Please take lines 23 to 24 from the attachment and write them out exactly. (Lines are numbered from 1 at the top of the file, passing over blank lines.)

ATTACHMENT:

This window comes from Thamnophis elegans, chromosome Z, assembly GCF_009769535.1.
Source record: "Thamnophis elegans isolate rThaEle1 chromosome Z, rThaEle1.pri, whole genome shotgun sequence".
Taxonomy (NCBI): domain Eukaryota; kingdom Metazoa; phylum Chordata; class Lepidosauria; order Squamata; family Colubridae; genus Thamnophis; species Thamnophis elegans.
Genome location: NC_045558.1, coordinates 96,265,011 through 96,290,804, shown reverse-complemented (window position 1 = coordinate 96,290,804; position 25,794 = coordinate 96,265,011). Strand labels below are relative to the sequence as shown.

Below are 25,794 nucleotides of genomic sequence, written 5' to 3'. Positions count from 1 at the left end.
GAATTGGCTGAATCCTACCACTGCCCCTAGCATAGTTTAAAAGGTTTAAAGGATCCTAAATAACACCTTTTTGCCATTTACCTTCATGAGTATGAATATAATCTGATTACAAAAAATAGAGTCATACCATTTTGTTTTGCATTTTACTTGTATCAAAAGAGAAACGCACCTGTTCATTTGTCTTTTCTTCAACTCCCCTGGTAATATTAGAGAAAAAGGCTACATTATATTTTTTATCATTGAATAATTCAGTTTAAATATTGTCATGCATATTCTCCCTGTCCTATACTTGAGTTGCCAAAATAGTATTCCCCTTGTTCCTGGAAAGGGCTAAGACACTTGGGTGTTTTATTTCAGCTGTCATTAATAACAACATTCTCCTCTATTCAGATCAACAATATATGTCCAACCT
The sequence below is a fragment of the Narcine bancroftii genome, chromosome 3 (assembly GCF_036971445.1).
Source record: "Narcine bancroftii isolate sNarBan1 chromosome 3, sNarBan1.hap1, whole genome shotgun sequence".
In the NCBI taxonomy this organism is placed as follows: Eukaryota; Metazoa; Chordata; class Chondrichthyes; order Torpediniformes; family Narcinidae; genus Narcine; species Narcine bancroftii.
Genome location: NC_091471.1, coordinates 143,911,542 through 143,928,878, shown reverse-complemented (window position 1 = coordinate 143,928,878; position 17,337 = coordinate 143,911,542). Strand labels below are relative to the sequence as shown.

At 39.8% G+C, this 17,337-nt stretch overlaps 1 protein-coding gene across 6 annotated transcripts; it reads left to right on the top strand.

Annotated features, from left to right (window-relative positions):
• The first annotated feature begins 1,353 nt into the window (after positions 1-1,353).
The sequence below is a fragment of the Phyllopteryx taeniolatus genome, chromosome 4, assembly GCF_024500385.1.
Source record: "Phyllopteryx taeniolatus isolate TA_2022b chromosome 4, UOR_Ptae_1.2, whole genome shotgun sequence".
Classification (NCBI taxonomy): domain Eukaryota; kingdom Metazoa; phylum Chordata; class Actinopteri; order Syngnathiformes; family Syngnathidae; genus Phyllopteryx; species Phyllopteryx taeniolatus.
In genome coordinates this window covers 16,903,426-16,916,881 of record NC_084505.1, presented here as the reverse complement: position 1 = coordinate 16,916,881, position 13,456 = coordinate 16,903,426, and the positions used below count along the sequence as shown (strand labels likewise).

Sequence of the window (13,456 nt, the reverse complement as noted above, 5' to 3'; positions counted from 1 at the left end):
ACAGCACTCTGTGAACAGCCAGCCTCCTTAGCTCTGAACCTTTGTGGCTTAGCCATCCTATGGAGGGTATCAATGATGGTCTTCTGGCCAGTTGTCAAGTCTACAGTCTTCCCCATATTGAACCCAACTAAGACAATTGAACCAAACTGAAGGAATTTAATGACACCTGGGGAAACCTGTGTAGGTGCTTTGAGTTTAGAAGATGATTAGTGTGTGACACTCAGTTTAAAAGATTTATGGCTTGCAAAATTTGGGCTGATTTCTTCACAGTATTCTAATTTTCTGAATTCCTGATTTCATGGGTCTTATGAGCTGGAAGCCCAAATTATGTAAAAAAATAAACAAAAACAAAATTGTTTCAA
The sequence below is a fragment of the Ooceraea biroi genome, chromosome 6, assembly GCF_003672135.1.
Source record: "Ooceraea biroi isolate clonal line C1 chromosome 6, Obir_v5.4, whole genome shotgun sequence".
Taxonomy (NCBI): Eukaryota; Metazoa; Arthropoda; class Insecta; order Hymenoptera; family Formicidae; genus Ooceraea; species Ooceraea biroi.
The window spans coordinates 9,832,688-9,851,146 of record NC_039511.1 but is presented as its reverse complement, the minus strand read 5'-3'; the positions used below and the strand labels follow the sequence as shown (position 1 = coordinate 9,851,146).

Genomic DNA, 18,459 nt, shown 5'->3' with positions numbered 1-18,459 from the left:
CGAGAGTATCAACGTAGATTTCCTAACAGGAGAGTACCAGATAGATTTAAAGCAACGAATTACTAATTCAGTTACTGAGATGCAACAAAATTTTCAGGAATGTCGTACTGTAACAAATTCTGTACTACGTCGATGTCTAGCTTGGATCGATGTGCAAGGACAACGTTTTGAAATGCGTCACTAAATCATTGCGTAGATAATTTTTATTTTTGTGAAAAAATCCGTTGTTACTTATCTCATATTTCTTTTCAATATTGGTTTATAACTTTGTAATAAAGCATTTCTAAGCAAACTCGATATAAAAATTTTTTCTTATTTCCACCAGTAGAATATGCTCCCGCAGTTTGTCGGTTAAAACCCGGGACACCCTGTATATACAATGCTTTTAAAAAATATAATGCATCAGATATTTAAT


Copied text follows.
The window spans coordinates 9,832,688-9,851,146 of record NC_039511.1 but is presented as its reverse complement, the minus strand read 5'-3'; the positions used below and the strand labels follow the sequence as shown (position 1 = coordinate 9,851,146).

Genomic DNA, 18,459 nt, shown 5'->3' with positions numbered 1-18,459 from the left: